I do not consider myself to be an extremist on many topics. I don’t have strong feelings about the death penalty or how to regulate the economy other than some “common sense” laws to keep corporations from abusing workers or the environment. I believe in an individual’s right to own certain weapons with proper regulations and precautions. I believe people should be allowed to exercise some choice in their own lives without government intervention. I believe in people’s rights to their opinions. I do not believe, however, that oppression is an opinion.
Oppression is not an opinion.
For the past several turbulent years it has become more and more obvious to a growingly disgruntled America that we might not be as “like-minded” as we all thought. Differences in opinion on the economy and how an individual’s income tax worked was once less—charged. Little differences in opinion have far deeper and stronger implications than many people realize. The roots of the modern American conservative trace back much further than anyone might care to admit. We often like to herald ourselves as superior in knowledge and opinion to those who lived in the 1800s, but the very platform of the conservative parties of the United States are based on the work of a sociologist by the name of Herbert Spencer, who (plot twist!) coined the term “survival of the fittest”. It was Spencer that Darwin’s theory of evolution was influenced by.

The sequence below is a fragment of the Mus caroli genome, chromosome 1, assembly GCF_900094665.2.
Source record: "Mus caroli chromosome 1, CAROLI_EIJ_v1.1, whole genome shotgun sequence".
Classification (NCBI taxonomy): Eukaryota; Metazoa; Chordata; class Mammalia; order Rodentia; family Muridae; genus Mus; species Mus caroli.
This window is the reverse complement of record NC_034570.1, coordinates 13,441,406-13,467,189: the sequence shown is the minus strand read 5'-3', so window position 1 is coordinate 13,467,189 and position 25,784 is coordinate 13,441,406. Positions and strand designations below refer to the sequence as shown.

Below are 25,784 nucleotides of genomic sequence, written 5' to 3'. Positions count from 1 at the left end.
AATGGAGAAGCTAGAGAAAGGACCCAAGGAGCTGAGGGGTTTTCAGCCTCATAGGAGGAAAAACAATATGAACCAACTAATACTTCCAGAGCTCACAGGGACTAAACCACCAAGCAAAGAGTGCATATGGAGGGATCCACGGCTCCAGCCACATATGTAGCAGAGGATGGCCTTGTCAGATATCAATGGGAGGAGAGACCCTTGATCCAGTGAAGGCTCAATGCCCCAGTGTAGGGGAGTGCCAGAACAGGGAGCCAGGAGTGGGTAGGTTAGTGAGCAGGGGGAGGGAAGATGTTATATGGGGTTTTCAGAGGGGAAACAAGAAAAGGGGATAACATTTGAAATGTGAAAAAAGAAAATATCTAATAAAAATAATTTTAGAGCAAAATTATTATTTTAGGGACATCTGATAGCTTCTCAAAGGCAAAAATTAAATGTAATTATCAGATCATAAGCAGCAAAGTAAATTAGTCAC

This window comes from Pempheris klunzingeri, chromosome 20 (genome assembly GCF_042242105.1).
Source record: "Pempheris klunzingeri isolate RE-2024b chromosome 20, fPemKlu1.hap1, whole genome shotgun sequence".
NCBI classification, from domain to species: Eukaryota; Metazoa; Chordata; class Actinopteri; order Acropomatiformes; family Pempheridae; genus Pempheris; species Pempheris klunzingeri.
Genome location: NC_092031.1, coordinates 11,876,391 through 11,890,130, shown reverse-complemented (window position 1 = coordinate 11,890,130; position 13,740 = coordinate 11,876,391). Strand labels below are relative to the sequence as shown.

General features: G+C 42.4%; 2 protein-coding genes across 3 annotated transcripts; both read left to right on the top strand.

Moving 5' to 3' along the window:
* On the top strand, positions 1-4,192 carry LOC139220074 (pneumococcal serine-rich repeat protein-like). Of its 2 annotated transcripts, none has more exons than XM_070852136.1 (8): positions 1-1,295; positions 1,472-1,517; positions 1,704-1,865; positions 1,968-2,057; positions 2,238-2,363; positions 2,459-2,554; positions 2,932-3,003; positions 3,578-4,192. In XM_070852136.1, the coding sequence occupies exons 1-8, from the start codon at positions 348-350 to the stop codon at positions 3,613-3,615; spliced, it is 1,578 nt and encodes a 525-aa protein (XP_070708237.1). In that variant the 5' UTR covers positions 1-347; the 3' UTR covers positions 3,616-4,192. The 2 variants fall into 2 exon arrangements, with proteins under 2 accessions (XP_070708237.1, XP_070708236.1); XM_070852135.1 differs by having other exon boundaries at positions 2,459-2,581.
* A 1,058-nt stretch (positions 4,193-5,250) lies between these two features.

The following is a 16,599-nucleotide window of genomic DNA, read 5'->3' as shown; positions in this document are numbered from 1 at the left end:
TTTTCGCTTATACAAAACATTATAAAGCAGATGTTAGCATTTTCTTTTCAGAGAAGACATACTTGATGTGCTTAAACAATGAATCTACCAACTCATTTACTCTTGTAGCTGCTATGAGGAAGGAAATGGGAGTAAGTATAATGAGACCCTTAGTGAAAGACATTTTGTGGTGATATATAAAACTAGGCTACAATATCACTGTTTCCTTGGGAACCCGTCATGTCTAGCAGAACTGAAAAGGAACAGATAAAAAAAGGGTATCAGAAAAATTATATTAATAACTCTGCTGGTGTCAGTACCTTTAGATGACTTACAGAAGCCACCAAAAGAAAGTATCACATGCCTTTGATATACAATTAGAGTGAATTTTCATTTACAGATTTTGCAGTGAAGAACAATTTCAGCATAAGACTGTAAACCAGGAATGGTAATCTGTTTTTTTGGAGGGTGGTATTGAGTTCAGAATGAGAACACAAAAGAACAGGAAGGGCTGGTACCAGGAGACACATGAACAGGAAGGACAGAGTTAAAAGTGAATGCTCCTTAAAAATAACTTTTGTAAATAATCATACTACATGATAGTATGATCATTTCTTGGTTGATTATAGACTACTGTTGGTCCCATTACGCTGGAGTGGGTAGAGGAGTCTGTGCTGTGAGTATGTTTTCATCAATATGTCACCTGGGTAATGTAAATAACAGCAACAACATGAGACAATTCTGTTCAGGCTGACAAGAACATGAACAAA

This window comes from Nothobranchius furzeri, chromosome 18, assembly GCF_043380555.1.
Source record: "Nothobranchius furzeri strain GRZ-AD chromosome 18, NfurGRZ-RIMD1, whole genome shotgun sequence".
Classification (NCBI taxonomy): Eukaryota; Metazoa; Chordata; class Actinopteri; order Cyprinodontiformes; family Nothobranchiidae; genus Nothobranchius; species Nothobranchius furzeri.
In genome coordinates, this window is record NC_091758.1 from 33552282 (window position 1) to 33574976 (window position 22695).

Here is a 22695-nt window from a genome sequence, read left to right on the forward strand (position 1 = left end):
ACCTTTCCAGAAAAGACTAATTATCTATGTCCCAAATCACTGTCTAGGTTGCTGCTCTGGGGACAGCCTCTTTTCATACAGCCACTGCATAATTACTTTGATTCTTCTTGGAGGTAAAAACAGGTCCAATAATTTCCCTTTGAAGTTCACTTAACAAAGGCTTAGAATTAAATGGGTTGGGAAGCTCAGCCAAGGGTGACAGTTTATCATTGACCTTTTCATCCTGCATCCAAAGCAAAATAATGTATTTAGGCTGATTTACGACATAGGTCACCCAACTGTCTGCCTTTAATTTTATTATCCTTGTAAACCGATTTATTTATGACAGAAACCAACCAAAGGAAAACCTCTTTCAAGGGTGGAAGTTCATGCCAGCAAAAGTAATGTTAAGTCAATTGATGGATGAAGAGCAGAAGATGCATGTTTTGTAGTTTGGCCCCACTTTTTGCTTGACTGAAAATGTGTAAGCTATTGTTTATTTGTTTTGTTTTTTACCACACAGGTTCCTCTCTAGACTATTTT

Spencer’s beliefs are what the modern conservative relies upon to justify their political views. In a country where the conservative side often uses arguments of morality against their political opponents, Spencerism gives them a “moral” excuse for why their policies are often less than kind, loving, and Christianly. Spencer was of the belief that the “weak” (aka the poor) would be eliminated as the more enterprising and astute individuals would continue to thrive. To offer the weak welfare and assistance was to simply extend their misery. Jesus must have just been prolonging the destitute’s miserable lives by giving them bread. It would be kinder to just let them die off sooner, Spencer would argue.
Though Spencer’s beliefs were quite critical of the poor they were not much kinder to the rich, as many conservatives might be surprised to find out. The rich were also idle and unfit. During the time of industrialization, it was the modern entrepreneur that worked hard to build up his business that may have been considered the “fittest”. Now in a system in which the rich often inherit their wealth (much like the noble elitist “idle” rich Spencer criticized) the conservatives have taken only half of Spencer’s “truth” to make their policies and leanings seem somehow less cruel.
Those who champion the term “survival of the fittest” deny those with less means the access to life, liberty, and the pursuit of happiness (or property, if you’re into John Locke more than Thomas Jefferson). They would argue that those who cannot work themselves up from rags to riches are somehow less fit to be alive, completely ignoring the disadvantages those very people face in a system rigged against them. It is odd how over time meaning gets lost. Ironic, almost. The modern conservative fails to see how the very foundation they base their lives upon would be against them as well, in its original meaning. Those who inherit advantage should not actively oppress the less advantaged on the basis of “survival of the fittest”—they themselves are not demonstrating enterprising and astute qualities any more than the idle rich of Spencer’s time.